This article was originally published on the Bevan Commission website.
Last week the Women’s Institute (WI) celebrated 100 years of campaigning. Since its inception in 1915, health and wellbeing has been at the heart of the WI. In 1964, our members were calling for a ban on smoking in public spaces and in 1986 we became one of the first organisations to talk about AIDS, when many were silent, using our network of local organisations to educate the public and get people talking about the issue. The WI has been involved in health awareness campaigns such as lobbying the government in 1975 to set up breast cancer screening clinics and in 1964 calling on the NHS to provide cervical cancer screening.
In 2015, to mark the centenary of the WI, we launched The WI at 100 report which examined the views of over 5,000 WI members across Wales and England on some of the key challenges facing women and their families today. Looking at our health service, members celebrated the remarkable achievements of the NHS yet many, in particular carers, expressed concern that health and social care services will not be able to meet their needs as they age. At our Public Affairs Conference, earlier this month, WI members reflected on the WI resolutions which they felt had impacted the greatest on society. I was particularly struck by the passion shown by members towards our health-related mandates as the key campaigns that they felt had made a difference.
Improving health and wellbeing is currently a key priority for the WI and is embedded within a number of our current campaigns from our Link Together campaign to alleviate loneliness to our new campaign Make Time for Mental Health which is calling for parity between mental health and physical health and for better support for mental illness.
On the 70th anniversary of the NHS and the 100th anniversary of WI campaigning, the National Federation of Women’s Institutes-Wales is launching a project, Our Health in Our Hands, in partnership with the Bevan Commission, to engage WI members in helping to make prudent healthcare a reality so that the NHS is fit for the future.
On a regular basis we hear about the increasing pressures and expectations on the NHS. Obesity rates continue to rise, our dependency on medical solutions is high, we have a growing ageing population and we are seeing an increased prevalence of complex and long-term conditions. The number of people over 65 is predicted to increase to nearly 870,000 by 2036. There are an estimated 43,477 people living with dementia in Wales with dementia patient numbers forecasted to rise by 40% within 12 years.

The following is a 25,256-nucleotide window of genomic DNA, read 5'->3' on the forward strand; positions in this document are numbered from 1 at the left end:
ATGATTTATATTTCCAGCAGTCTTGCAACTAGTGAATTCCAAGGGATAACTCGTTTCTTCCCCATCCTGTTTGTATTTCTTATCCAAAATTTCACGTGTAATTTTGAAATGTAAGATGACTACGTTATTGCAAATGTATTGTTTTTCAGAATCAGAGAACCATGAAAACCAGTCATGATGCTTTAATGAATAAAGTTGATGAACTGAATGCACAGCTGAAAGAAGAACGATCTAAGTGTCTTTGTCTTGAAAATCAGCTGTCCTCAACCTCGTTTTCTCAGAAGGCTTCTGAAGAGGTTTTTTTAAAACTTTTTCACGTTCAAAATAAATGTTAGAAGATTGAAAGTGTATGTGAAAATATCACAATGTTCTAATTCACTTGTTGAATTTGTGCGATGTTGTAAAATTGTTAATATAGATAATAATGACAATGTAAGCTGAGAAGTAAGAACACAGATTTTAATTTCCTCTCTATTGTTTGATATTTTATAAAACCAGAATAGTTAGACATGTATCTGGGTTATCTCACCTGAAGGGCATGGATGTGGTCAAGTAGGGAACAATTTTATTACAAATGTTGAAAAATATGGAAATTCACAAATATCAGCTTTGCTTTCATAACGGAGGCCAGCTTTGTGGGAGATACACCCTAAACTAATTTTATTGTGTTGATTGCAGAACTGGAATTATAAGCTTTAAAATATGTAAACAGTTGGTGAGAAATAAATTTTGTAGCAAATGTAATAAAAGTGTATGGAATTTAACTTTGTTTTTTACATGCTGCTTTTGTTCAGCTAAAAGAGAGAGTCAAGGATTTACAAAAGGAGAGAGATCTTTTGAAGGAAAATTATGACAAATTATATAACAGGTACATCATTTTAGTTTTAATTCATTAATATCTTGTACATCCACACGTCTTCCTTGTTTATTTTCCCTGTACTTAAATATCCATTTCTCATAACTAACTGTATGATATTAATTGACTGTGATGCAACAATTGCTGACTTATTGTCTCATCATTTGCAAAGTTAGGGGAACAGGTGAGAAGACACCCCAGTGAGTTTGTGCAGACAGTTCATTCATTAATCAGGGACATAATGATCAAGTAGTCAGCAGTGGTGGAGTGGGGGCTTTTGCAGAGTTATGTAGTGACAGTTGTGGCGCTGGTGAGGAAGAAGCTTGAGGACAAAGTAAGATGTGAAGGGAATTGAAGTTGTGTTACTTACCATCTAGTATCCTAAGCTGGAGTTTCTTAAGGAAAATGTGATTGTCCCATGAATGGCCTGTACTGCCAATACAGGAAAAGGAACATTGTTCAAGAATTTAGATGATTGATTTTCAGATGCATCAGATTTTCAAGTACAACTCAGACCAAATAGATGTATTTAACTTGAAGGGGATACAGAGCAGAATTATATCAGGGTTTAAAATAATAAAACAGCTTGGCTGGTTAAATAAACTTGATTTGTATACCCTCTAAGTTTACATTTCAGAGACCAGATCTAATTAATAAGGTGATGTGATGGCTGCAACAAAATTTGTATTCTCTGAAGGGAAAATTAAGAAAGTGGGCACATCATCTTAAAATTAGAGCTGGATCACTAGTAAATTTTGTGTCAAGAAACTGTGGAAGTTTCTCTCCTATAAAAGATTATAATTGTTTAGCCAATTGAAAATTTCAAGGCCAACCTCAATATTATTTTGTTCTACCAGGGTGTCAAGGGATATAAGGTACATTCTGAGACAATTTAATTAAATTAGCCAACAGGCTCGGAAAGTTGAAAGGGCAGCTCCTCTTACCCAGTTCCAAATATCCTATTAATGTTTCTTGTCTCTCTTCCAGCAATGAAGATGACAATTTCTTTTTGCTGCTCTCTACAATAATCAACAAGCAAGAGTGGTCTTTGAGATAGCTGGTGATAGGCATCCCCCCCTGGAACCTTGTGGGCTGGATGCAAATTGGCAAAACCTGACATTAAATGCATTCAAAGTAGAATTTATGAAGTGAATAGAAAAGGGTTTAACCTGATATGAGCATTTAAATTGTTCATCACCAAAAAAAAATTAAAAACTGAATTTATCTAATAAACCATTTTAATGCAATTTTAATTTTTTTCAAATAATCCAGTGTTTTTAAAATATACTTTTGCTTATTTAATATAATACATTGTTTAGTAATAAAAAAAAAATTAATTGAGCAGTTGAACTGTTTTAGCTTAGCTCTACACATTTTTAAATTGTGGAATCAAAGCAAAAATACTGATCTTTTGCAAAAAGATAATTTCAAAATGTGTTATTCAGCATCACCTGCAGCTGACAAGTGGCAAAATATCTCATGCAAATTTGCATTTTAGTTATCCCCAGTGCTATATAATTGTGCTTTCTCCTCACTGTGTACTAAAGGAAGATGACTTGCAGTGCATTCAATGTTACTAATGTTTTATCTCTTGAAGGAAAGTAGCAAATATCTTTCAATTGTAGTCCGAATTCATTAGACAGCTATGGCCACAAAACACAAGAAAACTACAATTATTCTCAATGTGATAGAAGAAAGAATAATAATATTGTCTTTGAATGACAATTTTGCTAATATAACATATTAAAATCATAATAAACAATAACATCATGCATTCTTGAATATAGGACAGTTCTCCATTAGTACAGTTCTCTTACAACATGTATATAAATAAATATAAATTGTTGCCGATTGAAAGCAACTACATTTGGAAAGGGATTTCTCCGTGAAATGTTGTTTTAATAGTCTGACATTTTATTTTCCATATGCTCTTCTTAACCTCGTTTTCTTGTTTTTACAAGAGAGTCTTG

We should all feel a sense of ownership and responsibility for the NHS. Good health and care is everyone’s responsibility. As individuals we all have a part to play in considering our actions to help reduce the increasing pressures on our NHS, making sure that services are fit for purpose and more prudent, and that they are used wisely.
The Our Health in Our Hands project will inspire the strong network of 16,000 WI members in Wales to help work towards achieving a more prudent social model which recognises the shared responsibility of society starting with the individual. During the coming months we will be encouraging our members to start a conversation with their family, friends and community members about the importance of taking care of themselves and making prudent health and care decisions.
What can we all personally do differently in the 70th year of NHS to sustain health and care in Wales? Are we exercising regularly? How are we looking after our mental health? What are our alternatives to seeing our GP? Do we need medication or is there an alternative? These are some of the questions that we will be supporting our members to discuss.
Evidence has shown that many long-term conditions can be prevented by simple lifestyle changes. I was recently inspired by a WI member from Glamorgan Federation of WIs who shared with me her inspirational story about how she had improved her health and wellbeing by taking 2 simple actions – walking for an hour each day and eating a balanced diet. The member told me that these small steps had transformed her life; she felt more confident, had more energy and had lost weight. This example illustrates clearly how individuals can take action to improve their health and wellbeing and, through Our Health in Our Hands, we look forward to gathering and sharing more inspirational case studies.
It is evident that WI members are passionate about the NHS and I am confident that our members will get inspired to play their part in helping create a sustainable NHS for our future generations.
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